Boom. A bull-worm surges above her, but it can’t come any closer. It can’t fit through the pit. Her scent is hidden with wormblood, anyway. They would not find her here.

Dursh Raga, its mind-voice whispers. Bugger off, says her own. Her stomach’s queasy.

Even as she chunders, her mind is racing. A part of her yearns for the half she left behind, back before she got separated. She felt powerful, with the Fix coursing through her veins - powerful and in-control for the first time in a long while, purposeful and secure. But it’s gone now, it and all the warmth it brought - the real Naomi’s back instead.

Faded names flit through her head, pictures of the Naomi others know. The battered yet triumphant war-hero, the star of the Grensidhe Irish Regiment, drop-commander Rust’s favourite in dangerous peacekeeping missions across the eastern seaboard. The star of her battalion.

No one cared for the drunken whispers of the twenty-something veterans that came out of Shelter Island alive alongside her, lonely and babbling in the pubs and streetcorners back home - little but a cache of money and medals and feathers to their names. Names on a list. No one heard the real story - the one so shadowed by time and everything else that’d happened in the wake of a fallen America.

That’s fine, of course: such a stain on her country was better covered up, anyway.

Killer, the darker voices in her whispered. You could have stopped it. She could hear the radio chatter so clearly now. Her own voice, hoarse and bloody. Her drop-commander’s last words as the life slipped from his eyes on the snowy beach, urging her to use his radio; urging her to use the code. B-502. Termination. There had been defeat in his grey-green eyes, lost and sad.

There’s a muffled squeal as she feels the thing in her arms try and call out. She elbows it. It’s still squirming bad.

“Quiet,” she mutters softly. The worms move above her, and at last the creature stills. Haunting white eyes open, a dim light filling the pit. She quickly wraps… whatever it is, in thick, dense cloth, stuffing it into what remains of her pack. When the deed’s done, Naomi kneels down carefully, half-shod feet sliding in the muck.

God, what to do, what to do…

Eventually, her brain gives up, and she slumps into her spot, curling to rest. The haze of the residual drug still clouds it, even though the worst of the withdrawal has passed. She’s not thinking as straight as she used to. Shivering. She wants the Fix, wants it more than anything, but can’t.

Creature is strapped in, anyway. It can’t escape.

A part of her hates how slow everything feels, how everything’s off-balance. She’s been known as adaptive her whole life, but it’s like losing the Fix has dialed up her failures to eleven. Everything’s so loud, so hazy, so bright, so dark. Everything bubbles up in the pain, in ways she hasn’t confronted in years.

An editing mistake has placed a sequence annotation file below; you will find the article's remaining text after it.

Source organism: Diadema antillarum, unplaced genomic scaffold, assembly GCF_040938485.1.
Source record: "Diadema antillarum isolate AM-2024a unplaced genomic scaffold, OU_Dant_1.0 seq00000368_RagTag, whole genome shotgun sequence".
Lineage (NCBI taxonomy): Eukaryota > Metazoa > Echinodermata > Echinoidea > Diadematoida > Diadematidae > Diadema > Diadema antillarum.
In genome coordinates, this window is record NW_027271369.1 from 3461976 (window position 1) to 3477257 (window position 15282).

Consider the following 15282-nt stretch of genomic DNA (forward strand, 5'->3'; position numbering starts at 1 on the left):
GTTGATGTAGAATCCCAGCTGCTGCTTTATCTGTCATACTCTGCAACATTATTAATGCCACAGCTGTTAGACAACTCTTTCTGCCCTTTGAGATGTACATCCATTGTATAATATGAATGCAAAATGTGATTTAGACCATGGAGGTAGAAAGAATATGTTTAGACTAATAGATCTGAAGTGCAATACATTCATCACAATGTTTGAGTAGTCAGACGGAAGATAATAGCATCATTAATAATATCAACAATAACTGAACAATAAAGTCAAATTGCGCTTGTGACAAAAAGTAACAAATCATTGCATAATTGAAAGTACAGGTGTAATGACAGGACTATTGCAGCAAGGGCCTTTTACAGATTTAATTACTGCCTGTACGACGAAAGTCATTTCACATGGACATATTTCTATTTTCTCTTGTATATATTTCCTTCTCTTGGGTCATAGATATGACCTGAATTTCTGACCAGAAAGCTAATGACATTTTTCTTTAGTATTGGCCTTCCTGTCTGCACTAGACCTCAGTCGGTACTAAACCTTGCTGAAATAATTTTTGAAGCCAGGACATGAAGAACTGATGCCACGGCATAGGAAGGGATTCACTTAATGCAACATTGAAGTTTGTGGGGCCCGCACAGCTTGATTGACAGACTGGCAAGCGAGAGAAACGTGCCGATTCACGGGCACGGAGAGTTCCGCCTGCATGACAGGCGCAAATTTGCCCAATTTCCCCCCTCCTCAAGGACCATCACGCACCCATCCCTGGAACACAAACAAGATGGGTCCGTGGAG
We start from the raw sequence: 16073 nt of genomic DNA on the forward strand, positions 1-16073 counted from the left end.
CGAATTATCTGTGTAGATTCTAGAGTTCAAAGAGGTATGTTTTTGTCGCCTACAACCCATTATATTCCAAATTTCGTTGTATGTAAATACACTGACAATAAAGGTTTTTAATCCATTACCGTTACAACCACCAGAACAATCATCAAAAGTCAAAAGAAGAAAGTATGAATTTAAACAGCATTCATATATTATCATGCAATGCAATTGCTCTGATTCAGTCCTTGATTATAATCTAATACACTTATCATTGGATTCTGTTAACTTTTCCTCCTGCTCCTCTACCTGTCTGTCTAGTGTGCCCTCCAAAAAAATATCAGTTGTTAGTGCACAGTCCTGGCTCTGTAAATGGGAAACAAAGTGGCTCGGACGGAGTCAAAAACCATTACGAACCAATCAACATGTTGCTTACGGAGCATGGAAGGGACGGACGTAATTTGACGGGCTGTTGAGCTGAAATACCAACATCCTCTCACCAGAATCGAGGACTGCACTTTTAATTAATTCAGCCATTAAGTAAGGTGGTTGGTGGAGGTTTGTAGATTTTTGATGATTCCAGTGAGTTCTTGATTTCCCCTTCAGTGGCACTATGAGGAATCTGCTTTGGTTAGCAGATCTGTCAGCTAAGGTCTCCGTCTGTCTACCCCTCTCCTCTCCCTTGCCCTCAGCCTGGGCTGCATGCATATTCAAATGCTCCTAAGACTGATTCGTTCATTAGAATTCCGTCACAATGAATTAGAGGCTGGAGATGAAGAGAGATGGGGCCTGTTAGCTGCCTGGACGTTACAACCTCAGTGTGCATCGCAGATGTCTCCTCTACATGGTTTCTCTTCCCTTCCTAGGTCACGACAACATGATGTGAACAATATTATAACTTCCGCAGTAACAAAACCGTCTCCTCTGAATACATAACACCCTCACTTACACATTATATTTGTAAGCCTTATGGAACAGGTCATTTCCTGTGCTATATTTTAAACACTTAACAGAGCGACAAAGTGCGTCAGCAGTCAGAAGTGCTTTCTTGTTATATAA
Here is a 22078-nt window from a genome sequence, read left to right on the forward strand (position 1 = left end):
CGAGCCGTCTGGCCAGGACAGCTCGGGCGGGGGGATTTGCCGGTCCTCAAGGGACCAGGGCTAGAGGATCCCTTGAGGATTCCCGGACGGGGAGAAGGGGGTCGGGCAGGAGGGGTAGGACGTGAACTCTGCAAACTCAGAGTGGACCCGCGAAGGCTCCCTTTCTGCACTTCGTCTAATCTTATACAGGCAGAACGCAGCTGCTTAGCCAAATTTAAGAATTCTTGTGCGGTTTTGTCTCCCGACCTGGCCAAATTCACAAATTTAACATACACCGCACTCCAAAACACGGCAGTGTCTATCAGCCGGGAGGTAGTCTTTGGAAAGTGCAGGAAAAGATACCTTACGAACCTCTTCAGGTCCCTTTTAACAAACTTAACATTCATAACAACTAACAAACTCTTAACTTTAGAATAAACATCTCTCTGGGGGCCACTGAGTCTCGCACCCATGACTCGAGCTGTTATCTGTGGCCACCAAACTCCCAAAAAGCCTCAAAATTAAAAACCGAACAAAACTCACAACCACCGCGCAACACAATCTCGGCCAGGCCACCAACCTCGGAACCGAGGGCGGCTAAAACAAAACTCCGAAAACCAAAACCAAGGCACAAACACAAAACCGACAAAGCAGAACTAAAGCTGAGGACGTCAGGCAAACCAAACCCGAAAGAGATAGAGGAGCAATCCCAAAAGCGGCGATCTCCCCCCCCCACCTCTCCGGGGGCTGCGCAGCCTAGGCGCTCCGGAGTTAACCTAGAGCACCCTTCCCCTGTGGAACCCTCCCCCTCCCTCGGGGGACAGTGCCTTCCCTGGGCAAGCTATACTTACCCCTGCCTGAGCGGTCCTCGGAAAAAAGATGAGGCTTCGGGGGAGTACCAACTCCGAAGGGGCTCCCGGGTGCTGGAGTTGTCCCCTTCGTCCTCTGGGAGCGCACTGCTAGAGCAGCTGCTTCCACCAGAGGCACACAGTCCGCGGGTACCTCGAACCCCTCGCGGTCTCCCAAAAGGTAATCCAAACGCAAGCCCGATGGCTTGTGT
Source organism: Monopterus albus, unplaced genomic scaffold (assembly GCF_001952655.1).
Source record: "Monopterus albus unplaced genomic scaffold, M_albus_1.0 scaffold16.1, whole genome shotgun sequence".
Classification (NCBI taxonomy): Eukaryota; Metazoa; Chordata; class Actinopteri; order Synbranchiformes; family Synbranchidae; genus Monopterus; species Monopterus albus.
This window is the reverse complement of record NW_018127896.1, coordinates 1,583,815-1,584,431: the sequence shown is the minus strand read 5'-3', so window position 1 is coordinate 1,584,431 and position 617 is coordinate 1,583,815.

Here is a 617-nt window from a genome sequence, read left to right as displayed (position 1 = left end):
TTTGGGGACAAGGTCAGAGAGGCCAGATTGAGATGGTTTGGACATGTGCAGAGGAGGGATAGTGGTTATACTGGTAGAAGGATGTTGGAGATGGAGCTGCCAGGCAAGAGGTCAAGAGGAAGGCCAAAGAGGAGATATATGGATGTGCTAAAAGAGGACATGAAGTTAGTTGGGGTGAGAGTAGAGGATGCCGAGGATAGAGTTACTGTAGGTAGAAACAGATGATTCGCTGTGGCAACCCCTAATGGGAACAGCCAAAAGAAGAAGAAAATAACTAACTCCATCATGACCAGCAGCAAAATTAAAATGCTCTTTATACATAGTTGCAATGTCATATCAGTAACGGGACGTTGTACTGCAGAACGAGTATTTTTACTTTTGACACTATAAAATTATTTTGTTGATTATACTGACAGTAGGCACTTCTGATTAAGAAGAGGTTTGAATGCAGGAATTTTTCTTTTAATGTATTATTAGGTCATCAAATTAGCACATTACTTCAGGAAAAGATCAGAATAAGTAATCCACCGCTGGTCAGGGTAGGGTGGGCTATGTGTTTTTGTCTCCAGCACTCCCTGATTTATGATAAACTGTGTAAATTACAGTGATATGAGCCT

Oh well. Naomi’s always been good at pushing things down.

“Don’t have time,” the words slip out like streamwater. “Not for this.”

There’s no reply in the dark. The creature makes a scuffled chirping noise from her sack. Naomi only turns away, curling into a fetal position on the floor, blood pumping through her veins. Deep places. They wear on the mind.

She’s almost asleep when she hears it - well, feels it is a more apt description. Something’s grasping her arm. Poking it. She pushes them away, sleep taking her once.

Angels, she thinks. The angels have come for me, to live again.

The black haziness swims before tired eyes. She’s weak. She wants to rest, and it’s cold, God - it’s so cold. Through the black haze, she sees coldwhite eyes staring down at her, twin stars. Beautiful eyes. Something’s pressing on her chest, but it feels a million miles away.

Be on your guard, her better half whispers. She’s too tired to listen to it. The pressing weight is enticing, an embrace - a beautiful embrace.

Drip. Drip. Drip.

Sleep, a voice murmurs in her mind. It’s her father’s voice, soft and caring as he’d been before the war, before she’d been broken. Far away above them, she hears the worm-songs keening, cutting through the deadwater air like the wolf-howls in the mountains of her childhood.

All the while, the four blue stars glimmer above her. A cold, wet hand presses down on her ear, something soft and fuzzy sliding in.

So beautiful…

Sleep. It’s a command, now, high and strong. The ancient dark calls her, calls her like a friend.

Then she slips away.